By Rick Palsgrove
The city of Groveport and its historic preservation committee are providing free reference material for residents who want to voluntarily restore and preserve their historic homes and businesses.
“These are just guidelines,” said Steve Thomson of the historic preservation committee. “We’ve put together a set of historic guidelines and specific informational pamphlets for those who want to voluntarily preserve and restore their properties. This gives them the resources to do so.”
The Historic Preservation Guidelines and supplemental pamphlet information will appear on the city’s website at www.groveport.org in July. A 60 page paper booklet version of the guidelines – as well as six pamphlets addressing specific issues including doors and entrances, porches, wood siding and trim, windows, masonry, and roofs, gutters and downspouts – will also be available at Groveport Town Hall, 648 Main St., and the municipal building, 655 Blacklick St.
The Historic Preservation Guidelines booklet includes: a brief history of Groveport; rehabilitation guidelines for roofs, gutters, downspouts, masonry, wood siding, trim, windows, doors, canopies, awnings, porches, storefronts, commercial conversions, garages, and outbuildings. It also includes new construction guidelines for building placement, building height, building proportion, roof forms and materials, window and wall ratio, garages, materials and colors, storefronts and facades, and additions. Other information addressed includes signs, walls, fences, landscaping lighting, parking and garage access, and access for the disabled.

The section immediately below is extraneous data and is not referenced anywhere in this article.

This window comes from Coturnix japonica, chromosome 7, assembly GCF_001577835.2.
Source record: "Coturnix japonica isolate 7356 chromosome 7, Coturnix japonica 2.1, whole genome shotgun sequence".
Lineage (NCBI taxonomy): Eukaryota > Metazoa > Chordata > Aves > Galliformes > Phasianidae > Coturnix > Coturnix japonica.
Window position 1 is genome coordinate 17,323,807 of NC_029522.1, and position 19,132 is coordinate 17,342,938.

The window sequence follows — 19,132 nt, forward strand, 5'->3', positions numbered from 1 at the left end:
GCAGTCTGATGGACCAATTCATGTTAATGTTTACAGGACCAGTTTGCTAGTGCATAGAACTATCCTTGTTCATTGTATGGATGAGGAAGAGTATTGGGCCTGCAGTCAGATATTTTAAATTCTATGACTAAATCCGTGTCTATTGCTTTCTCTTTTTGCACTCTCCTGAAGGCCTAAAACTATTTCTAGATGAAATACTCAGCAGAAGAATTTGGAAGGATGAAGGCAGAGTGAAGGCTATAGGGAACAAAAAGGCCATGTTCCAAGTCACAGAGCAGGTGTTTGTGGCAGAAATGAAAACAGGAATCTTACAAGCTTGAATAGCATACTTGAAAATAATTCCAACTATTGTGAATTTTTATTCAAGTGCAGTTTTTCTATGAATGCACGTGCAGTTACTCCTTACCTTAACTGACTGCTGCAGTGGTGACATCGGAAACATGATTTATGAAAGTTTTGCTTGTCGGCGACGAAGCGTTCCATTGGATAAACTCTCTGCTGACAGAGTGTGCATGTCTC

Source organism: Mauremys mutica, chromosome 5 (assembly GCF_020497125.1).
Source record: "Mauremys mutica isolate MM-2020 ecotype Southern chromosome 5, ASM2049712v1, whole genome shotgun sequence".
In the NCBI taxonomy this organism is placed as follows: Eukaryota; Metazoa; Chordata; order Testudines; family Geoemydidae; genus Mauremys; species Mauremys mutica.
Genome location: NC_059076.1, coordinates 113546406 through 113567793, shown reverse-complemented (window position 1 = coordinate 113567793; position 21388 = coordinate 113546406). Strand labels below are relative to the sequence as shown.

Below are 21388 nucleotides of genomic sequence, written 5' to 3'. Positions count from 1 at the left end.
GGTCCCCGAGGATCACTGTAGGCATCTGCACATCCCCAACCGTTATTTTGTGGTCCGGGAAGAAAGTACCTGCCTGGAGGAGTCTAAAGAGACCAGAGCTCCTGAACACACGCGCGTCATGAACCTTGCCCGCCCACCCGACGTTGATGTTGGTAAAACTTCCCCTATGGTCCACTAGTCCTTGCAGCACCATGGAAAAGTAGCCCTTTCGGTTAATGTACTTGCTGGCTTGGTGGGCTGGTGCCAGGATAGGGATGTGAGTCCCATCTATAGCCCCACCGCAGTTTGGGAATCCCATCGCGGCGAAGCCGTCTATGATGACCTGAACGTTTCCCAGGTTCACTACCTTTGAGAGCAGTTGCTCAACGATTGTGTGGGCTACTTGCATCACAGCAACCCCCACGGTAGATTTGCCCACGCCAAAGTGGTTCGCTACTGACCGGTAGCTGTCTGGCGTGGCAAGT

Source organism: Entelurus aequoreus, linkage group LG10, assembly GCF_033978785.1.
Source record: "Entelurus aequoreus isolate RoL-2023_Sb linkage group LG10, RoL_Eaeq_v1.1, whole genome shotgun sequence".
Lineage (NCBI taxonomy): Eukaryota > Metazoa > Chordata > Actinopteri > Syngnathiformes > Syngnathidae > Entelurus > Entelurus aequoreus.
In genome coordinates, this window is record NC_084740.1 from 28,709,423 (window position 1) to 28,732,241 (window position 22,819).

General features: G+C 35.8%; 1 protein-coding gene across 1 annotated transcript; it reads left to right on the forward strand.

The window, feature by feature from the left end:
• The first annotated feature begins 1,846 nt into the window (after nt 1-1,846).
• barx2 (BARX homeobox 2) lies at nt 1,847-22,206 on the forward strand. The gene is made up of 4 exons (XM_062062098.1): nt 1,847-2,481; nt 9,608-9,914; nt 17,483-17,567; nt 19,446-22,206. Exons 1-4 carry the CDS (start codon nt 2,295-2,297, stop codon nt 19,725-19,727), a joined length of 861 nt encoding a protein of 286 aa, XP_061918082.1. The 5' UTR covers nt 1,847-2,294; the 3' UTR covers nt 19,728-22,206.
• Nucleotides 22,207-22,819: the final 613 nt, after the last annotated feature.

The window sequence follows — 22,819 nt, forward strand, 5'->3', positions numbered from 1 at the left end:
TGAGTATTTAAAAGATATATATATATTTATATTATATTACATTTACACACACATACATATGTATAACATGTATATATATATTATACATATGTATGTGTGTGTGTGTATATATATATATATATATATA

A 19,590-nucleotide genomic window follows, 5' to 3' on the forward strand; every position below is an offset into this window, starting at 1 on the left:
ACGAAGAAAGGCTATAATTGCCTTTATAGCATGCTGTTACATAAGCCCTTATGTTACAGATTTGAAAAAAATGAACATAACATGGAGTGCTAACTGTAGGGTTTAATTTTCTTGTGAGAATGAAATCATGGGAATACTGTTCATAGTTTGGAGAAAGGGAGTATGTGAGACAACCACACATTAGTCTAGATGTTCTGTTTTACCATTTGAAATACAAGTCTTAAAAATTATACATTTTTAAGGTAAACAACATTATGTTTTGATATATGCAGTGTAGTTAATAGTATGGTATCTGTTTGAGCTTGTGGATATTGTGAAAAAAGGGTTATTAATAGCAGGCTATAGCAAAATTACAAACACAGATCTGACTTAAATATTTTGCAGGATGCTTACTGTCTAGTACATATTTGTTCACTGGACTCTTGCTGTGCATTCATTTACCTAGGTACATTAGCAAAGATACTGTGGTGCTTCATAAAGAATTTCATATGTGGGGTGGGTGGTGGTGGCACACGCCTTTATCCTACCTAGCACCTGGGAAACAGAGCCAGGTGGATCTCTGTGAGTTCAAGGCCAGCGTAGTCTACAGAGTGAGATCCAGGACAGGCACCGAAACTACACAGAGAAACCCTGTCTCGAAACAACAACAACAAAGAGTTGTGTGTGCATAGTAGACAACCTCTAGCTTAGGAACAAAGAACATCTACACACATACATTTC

“These guidelines will enable people to help bring out the historic nature of the community and maintain its historic character,” said Thomson.
Groveport City Administrator Marsha Hall emphasized the historic guidelines are not mandatory requirements, but are merely a reference source for residents who wish to find out how to voluntarily preserve and historically restore their properties.
“The information is available to everyone in town. You don’t have to live in one of the older neighborhoods to access the information,” said Hall. “The information is there to be used as a tool to help property owners who want to use it.”
Architecture in Groveport is diverse with varying styles from different eras and influences. The Historic Preservation Guidelines booklet identifies 12 distinct architectural styles in the city including: German Vernacular (1820-70), Federal (1810-50), Greek Revival (1830-65), Gothic Revival (1840-70), Italianate (1855-85), Queen Anne (1885-1905), Craftsman, Prairie, Colonial Revival, Tudor Revival, Ranch, and Post Modern.
“Much of Groveport’s early growth and development was a result of the influx of workers, merchants and ethnic groups who settled the area as a result of the Ohio and Erie Canal,” according to the Historic Preservation Guidelines booklet. “Groveport’s early architecture reflects a utilitarian feel and for the most part is simple and plain in its form and function.”
As the city grew, more elaborate buildings were constructed in the late 19th and 20th centuries.
The booklet notes many communities fail to realize their more ornate structures and their “more non-descriptive” structures are equally important “to the overall character and vitality of the community.”
Thomson said Groveport residents have done a good job over the years of maintaining the town’s historic character.
“We’re a great city, let’s advertise it,” said Thomson. “We want people to easily take notice of what we’re all about.”